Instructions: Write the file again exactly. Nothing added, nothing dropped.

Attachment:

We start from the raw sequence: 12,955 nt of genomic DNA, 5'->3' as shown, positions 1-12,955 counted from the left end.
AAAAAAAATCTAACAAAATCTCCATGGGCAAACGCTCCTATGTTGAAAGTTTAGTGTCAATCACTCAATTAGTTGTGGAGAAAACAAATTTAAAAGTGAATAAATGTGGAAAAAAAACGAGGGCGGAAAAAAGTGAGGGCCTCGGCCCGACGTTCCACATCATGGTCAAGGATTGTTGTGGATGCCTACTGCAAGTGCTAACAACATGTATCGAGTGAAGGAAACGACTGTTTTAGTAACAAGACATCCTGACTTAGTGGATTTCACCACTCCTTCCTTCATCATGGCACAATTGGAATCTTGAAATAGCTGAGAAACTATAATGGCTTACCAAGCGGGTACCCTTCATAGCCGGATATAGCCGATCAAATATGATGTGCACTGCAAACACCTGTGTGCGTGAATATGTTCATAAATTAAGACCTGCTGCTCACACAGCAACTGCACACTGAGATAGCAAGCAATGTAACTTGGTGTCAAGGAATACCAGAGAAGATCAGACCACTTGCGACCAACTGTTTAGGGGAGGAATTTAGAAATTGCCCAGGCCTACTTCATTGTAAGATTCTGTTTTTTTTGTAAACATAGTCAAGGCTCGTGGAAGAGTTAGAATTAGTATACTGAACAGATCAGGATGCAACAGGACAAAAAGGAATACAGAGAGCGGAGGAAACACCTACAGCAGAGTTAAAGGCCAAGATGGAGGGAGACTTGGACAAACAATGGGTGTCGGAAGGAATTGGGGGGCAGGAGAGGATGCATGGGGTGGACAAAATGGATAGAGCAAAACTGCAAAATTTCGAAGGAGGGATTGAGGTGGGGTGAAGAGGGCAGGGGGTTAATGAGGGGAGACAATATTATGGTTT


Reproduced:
We start from the raw sequence: 12,955 nt of genomic DNA, 5'->3' as shown, positions 1-12,955 counted from the left end.
AAAAAAAATCTAACAAAATCTCCATGGGCAAACGCTCCTATGTTGAAAGTTTAGTGTCAATCACTCAATTAGTTGTGGAGAAAACAAATTTAAAAGTGAATAAATGTGGAAAAAAAACGAGGGCGGAAAAAAGTGAGGGCCTCGGCCCGACGTTCCACATCATGGTCAAGGATTGTTGTGGATGCCTACTGCAAGTGCTAACAACATGTATCGAGTGAAGGAAACGACTGTTTTAGTAACAAGACATCCTGACTTAGTGGATTTCACCACTCCTTCCTTCATCATGGCACAATTGGAATCTTGAAATAGCTGAGAAACTATAATGGCTTACCAAGCGGGTACCCTTCATAGCCGGATATAGCCGATCAAATATGATGTGCACTGCAAACACCTGTGTGCGTGAATATGTTCATAAATTAAGACCTGCTGCTCACACAGCAACTGCACACTGAGATAGCAAGCAATGTAACTTGGTGTCAAGGAATACCAGAGAAGATCAGACCACTTGCGACCAACTGTTTAGGGGAGGAATTTAGAAATTGCCCAGGCCTACTTCATTGTAAGATTCTGTTTTTTTTGTAAACATAGTCAAGGCTCGTGGAAGAGTTAGAATTAGTATACTGAACAGATCAGGATGCAACAGGACAAAAAGGAATACAGAGAGCGGAGGAAACACCTACAGCAGAGTTAAAGGCCAAGATGGAGGGAGACTTGGACAAACAATGGGTGTCGGAAGGAATTGGGGGGCAGGAGAGGATGCATGGGGTGGACAAAATGGATAGAGCAAAACTGCAAAATTTCGAAGGAGGGATTGAGGTGGGGTGAAGAGGGCAGGGGGTTAATGAGGGGAGACAATATTATGGTTT